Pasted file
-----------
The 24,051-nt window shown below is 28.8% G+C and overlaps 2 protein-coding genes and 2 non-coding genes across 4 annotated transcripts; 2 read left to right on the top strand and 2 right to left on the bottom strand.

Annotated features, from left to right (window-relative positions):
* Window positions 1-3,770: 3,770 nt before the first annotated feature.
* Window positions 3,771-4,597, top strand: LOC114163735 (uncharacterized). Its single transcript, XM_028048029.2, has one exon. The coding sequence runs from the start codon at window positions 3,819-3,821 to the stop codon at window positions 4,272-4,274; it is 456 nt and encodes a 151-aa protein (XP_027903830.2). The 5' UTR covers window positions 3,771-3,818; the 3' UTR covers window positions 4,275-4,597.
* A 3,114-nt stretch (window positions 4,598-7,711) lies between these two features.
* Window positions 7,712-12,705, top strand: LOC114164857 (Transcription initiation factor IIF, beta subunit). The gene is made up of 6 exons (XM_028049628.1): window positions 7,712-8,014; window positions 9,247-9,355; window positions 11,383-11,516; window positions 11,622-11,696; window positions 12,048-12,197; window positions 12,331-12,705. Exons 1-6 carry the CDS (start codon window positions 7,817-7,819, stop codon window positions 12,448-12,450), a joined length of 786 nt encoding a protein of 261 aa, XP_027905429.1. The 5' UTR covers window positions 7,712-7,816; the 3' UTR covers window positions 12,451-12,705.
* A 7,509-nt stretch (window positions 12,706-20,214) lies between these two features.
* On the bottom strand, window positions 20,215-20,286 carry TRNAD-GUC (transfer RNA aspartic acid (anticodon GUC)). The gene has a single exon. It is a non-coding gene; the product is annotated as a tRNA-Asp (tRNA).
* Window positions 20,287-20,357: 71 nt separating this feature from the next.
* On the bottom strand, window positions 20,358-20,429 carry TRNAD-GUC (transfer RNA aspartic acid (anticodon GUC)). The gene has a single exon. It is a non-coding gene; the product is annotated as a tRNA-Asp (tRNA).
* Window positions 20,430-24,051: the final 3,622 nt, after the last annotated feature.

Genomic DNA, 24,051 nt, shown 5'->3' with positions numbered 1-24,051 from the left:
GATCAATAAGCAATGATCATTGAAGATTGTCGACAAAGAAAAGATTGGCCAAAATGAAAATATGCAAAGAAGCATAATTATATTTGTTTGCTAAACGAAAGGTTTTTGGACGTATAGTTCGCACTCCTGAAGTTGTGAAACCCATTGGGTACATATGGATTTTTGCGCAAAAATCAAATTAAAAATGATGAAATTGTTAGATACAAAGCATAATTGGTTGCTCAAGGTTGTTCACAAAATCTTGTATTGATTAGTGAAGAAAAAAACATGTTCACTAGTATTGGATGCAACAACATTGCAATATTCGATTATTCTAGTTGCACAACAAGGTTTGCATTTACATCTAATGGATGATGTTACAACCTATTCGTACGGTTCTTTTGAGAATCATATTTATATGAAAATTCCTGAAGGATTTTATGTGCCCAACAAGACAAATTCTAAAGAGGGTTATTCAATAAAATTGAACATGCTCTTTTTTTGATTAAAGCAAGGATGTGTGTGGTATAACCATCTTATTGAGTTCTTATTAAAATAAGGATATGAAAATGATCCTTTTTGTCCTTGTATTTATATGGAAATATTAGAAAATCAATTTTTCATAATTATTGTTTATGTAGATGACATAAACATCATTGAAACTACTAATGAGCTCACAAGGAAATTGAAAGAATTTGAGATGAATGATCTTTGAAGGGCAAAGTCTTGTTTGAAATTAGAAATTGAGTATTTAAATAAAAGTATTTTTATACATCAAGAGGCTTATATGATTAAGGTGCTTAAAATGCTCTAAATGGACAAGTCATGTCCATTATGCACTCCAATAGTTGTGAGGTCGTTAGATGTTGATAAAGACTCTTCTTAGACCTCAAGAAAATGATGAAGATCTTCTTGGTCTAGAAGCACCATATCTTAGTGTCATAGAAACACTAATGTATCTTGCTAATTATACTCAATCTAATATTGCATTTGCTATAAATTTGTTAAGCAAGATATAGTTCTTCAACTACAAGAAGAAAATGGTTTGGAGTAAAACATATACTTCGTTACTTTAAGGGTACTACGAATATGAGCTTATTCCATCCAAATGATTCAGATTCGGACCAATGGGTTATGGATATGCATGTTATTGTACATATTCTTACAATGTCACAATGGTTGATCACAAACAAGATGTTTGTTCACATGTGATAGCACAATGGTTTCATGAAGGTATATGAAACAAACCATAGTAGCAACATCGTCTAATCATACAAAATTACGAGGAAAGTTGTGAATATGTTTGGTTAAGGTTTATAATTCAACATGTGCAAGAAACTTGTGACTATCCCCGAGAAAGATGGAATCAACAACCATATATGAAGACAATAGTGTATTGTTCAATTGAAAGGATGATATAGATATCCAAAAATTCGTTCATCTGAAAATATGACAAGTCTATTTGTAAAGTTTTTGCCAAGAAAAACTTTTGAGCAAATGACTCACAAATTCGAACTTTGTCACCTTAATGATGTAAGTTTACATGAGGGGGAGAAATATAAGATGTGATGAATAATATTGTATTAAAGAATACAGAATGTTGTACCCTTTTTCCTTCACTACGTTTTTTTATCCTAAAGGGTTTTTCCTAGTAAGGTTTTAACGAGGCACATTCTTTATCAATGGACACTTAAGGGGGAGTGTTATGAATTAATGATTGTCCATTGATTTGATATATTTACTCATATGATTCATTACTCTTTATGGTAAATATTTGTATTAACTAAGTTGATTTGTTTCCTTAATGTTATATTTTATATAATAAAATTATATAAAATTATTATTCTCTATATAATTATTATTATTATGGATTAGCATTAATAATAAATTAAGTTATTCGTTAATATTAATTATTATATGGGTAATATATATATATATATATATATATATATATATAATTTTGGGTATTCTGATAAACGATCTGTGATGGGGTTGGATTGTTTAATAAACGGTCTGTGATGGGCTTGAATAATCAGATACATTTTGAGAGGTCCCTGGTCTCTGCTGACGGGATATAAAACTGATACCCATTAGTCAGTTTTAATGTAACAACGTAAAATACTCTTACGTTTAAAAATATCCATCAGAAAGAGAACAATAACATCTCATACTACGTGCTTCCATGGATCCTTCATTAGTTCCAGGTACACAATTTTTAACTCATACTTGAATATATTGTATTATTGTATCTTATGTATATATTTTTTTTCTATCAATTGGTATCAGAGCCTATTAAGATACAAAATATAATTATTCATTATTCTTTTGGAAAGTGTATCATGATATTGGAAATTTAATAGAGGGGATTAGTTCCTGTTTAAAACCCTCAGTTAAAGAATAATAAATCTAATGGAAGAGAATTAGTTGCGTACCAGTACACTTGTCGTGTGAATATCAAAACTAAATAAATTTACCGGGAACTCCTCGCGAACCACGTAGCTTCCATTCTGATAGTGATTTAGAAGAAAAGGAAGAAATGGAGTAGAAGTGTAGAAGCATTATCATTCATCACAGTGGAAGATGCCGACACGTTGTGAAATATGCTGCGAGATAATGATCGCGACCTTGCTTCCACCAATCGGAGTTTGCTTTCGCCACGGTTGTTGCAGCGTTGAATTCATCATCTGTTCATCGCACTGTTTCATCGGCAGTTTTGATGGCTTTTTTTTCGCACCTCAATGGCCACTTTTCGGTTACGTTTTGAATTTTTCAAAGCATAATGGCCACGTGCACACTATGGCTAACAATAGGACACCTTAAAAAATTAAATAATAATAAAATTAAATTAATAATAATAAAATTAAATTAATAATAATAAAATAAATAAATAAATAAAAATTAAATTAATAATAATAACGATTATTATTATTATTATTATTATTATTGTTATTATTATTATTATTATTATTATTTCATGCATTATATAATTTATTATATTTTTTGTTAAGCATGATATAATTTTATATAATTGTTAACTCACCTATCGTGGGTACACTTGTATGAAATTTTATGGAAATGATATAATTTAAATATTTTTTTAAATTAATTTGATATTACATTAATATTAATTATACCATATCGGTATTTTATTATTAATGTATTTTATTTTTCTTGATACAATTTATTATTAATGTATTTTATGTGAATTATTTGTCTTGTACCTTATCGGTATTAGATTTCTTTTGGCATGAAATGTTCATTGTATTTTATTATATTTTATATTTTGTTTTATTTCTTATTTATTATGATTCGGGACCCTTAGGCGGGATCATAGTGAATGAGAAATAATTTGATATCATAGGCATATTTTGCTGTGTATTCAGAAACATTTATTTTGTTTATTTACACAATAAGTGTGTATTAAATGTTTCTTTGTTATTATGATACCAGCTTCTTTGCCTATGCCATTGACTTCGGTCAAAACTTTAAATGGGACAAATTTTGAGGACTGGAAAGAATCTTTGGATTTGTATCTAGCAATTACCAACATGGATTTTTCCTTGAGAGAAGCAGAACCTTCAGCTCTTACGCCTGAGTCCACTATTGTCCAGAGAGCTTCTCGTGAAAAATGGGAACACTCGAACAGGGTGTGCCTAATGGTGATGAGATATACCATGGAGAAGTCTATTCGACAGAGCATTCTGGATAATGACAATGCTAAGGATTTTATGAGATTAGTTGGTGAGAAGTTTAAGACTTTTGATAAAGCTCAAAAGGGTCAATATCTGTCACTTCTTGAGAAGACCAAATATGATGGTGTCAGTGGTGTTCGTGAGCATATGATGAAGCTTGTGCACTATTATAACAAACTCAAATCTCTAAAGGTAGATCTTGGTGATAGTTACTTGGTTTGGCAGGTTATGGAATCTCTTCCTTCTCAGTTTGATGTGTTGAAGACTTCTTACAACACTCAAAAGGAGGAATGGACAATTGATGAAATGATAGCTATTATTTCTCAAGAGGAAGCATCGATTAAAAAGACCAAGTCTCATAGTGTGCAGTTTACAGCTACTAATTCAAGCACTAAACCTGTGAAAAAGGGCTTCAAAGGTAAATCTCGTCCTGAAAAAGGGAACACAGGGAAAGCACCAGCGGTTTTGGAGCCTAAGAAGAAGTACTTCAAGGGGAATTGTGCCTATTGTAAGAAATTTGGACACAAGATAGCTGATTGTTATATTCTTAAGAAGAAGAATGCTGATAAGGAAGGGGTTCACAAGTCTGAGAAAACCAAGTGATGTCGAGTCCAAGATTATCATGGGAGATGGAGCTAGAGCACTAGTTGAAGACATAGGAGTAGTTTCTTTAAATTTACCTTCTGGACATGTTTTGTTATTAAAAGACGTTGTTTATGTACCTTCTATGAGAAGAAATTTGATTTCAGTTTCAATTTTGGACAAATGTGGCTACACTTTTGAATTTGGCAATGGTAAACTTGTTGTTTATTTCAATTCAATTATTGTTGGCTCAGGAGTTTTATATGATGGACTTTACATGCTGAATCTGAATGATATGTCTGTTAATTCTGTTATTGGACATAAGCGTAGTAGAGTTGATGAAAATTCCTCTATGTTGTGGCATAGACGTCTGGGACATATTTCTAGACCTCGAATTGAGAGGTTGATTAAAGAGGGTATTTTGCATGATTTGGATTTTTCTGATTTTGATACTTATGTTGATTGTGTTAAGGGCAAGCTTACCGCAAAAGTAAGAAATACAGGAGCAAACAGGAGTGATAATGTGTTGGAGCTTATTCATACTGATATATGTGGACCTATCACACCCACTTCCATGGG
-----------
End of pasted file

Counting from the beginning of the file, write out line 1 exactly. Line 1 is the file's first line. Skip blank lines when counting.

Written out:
The 24,051-nt window shown below is 28.8% G+C and overlaps 2 protein-coding genes and 2 non-coding genes across 4 annotated transcripts; 2 read left to right on the top strand and 2 right to left on the bottom strand.